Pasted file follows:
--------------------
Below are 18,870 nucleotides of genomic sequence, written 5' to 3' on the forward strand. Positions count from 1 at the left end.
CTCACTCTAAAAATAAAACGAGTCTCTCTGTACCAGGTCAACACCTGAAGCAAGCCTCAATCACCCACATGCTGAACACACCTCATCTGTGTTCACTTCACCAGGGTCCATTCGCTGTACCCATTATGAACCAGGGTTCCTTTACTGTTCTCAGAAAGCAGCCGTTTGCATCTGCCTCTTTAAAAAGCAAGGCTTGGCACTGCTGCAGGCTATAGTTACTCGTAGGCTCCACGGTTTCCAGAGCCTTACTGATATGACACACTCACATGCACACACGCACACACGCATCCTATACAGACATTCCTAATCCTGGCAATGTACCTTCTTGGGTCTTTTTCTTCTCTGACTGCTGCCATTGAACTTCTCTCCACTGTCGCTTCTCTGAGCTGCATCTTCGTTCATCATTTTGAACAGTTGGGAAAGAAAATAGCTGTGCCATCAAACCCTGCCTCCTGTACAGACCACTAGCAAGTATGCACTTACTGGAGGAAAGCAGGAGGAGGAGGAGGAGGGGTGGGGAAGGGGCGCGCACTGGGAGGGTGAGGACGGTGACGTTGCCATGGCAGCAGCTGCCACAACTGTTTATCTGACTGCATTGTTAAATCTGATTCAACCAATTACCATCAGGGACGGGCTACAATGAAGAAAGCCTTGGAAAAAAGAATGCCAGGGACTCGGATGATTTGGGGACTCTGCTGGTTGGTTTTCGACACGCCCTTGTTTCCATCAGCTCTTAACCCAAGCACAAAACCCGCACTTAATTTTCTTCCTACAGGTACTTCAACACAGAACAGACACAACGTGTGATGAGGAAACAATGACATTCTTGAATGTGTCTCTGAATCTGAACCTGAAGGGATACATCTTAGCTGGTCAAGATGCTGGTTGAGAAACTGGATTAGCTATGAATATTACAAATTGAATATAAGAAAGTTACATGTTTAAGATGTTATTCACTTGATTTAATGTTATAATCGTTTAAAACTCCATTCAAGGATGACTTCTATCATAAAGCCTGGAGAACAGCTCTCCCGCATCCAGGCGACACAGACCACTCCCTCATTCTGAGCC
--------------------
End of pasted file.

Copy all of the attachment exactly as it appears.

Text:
Below are 18,870 nucleotides of genomic sequence, written 5' to 3' on the forward strand. Positions count from 1 at the left end.
CTCACTCTAAAAATAAAACGAGTCTCTCTGTACCAGGTCAACACCTGAAGCAAGCCTCAATCACCCACATGCTGAACACACCTCATCTGTGTTCACTTCACCAGGGTCCATTCGCTGTACCCATTATGAACCAGGGTTCCTTTACTGTTCTCAGAAAGCAGCCGTTTGCATCTGCCTCTTTAAAAAGCAAGGCTTGGCACTGCTGCAGGCTATAGTTACTCGTAGGCTCCACGGTTTCCAGAGCCTTACTGATATGACACACTCACATGCACACACGCACACACGCATCCTATACAGACATTCCTAATCCTGGCAATGTACCTTCTTGGGTCTTTTTCTTCTCTGACTGCTGCCATTGAACTTCTCTCCACTGTCGCTTCTCTGAGCTGCATCTTCGTTCATCATTTTGAACAGTTGGGAAAGAAAATAGCTGTGCCATCAAACCCTGCCTCCTGTACAGACCACTAGCAAGTATGCACTTACTGGAGGAAAGCAGGAGGAGGAGGAGGAGGGGTGGGGAAGGGGCGCGCACTGGGAGGGTGAGGACGGTGACGTTGCCATGGCAGCAGCTGCCACAACTGTTTATCTGACTGCATTGTTAAATCTGATTCAACCAATTACCATCAGGGACGGGCTACAATGAAGAAAGCCTTGGAAAAAAGAATGCCAGGGACTCGGATGATTTGGGGACTCTGCTGGTTGGTTTTCGACACGCCCTTGTTTCCATCAGCTCTTAACCCAAGCACAAAACCCGCACTTAATTTTCTTCCTACAGGTACTTCAACACAGAACAGACACAACGTGTGATGAGGAAACAATGACATTCTTGAATGTGTCTCTGAATCTGAACCTGAAGGGATACATCTTAGCTGGTCAAGATGCTGGTTGAGAAACTGGATTAGCTATGAATATTACAAATTGAATATAAGAAAGTTACATGTTTAAGATGTTATTCACTTGATTTAATGTTATAATCGTTTAAAACTCCATTCAAGGATGACTTCTATCATAAAGCCTGGAGAACAGCTCTCCCGCATCCAGGCGACACAGACCACTCCCTCATTCTGAGCC